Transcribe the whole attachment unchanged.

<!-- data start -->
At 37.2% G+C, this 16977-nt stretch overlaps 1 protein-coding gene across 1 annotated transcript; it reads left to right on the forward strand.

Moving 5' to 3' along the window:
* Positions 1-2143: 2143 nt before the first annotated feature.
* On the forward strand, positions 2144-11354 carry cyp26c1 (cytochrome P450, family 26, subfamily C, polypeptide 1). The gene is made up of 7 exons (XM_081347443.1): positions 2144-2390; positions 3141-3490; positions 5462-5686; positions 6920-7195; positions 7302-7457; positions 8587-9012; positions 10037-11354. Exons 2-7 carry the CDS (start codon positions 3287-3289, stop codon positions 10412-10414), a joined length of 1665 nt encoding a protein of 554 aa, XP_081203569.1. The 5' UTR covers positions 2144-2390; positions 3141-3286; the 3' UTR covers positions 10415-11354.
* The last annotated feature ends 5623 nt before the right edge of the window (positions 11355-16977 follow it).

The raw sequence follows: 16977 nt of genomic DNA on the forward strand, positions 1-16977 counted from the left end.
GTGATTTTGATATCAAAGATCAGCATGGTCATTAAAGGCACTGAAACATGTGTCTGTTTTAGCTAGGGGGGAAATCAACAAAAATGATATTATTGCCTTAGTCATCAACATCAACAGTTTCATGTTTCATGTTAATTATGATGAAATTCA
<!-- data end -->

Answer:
At 37.2% G+C, this 16977-nt stretch overlaps 1 protein-coding gene across 1 annotated transcript; it reads left to right on the forward strand.

Moving 5' to 3' along the window:
* Positions 1-2143: 2143 nt before the first annotated feature.
* On the forward strand, positions 2144-11354 carry cyp26c1 (cytochrome P450, family 26, subfamily C, polypeptide 1). The gene is made up of 7 exons (XM_081347443.1): positions 2144-2390; positions 3141-3490; positions 5462-5686; positions 6920-7195; positions 7302-7457; positions 8587-9012; positions 10037-11354. Exons 2-7 carry the CDS (start codon positions 3287-3289, stop codon positions 10412-10414), a joined length of 1665 nt encoding a protein of 554 aa, XP_081203569.1. The 5' UTR covers positions 2144-2390; positions 3141-3286; the 3' UTR covers positions 10415-11354.
* The last annotated feature ends 5623 nt before the right edge of the window (positions 11355-16977 follow it).

The raw sequence follows: 16977 nt of genomic DNA on the forward strand, positions 1-16977 counted from the left end.
GTGATTTTGATATCAAAGATCAGCATGGTCATTAAAGGCACTGAAACATGTGTCTGTTTTAGCTAGGGGGGAAATCAACAAAAATGATATTATTGCCTTAGTCATCAACATCAACAGTTTCATGTTTCATGTTAATTATGATGAAATTCA